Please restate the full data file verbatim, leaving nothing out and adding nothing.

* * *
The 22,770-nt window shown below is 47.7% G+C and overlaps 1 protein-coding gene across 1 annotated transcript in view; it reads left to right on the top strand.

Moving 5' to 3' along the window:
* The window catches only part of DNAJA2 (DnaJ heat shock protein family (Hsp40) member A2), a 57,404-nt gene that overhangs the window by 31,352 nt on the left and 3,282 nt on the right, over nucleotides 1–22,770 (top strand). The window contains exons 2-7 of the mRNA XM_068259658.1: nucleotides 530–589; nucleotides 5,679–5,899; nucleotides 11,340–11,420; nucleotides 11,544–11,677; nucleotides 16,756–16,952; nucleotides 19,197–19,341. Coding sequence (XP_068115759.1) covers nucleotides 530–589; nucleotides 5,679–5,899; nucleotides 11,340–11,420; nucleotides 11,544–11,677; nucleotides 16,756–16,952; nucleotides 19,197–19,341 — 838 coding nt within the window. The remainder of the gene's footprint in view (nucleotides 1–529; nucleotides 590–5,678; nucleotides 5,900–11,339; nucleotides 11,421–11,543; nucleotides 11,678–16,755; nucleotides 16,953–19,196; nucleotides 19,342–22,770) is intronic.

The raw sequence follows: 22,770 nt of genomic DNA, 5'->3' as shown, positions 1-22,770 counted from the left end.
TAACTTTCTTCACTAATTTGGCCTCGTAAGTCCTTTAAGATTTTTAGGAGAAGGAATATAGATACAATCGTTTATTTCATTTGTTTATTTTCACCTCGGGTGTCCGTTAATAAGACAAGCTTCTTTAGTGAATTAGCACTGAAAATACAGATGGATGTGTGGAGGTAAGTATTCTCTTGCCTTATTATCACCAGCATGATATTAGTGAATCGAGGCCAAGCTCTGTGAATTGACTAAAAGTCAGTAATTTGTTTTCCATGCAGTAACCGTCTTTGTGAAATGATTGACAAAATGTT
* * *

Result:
The 22,770-nt window shown below is 47.7% G+C and overlaps 1 protein-coding gene across 1 annotated transcript in view; it reads left to right on the top strand.

Moving 5' to 3' along the window:
* The window catches only part of DNAJA2 (DnaJ heat shock protein family (Hsp40) member A2), a 57,404-nt gene that overhangs the window by 31,352 nt on the left and 3,282 nt on the right, over nucleotides 1–22,770 (top strand). The window contains exons 2-7 of the mRNA XM_068259658.1: nucleotides 530–589; nucleotides 5,679–5,899; nucleotides 11,340–11,420; nucleotides 11,544–11,677; nucleotides 16,756–16,952; nucleotides 19,197–19,341. Coding sequence (XP_068115759.1) covers nucleotides 530–589; nucleotides 5,679–5,899; nucleotides 11,340–11,420; nucleotides 11,544–11,677; nucleotides 16,756–16,952; nucleotides 19,197–19,341 — 838 coding nt within the window. The remainder of the gene's footprint in view (nucleotides 1–529; nucleotides 590–5,678; nucleotides 5,900–11,339; nucleotides 11,421–11,543; nucleotides 11,678–16,755; nucleotides 16,953–19,196; nucleotides 19,342–22,770) is intronic.

The raw sequence follows: 22,770 nt of genomic DNA, 5'->3' as shown, positions 1-22,770 counted from the left end.
TAACTTTCTTCACTAATTTGGCCTCGTAAGTCCTTTAAGATTTTTAGGAGAAGGAATATAGATACAATCGTTTATTTCATTTGTTTATTTTCACCTCGGGTGTCCGTTAATAAGACAAGCTTCTTTAGTGAATTAGCACTGAAAATACAGATGGATGTGTGGAGGTAAGTATTCTCTTGCCTTATTATCACCAGCATGATATTAGTGAATCGAGGCCAAGCTCTGTGAATTGACTAAAAGTCAGTAATTTGTTTTCCATGCAGTAACCGTCTTTGTGAAATGATTGACAAAATGTT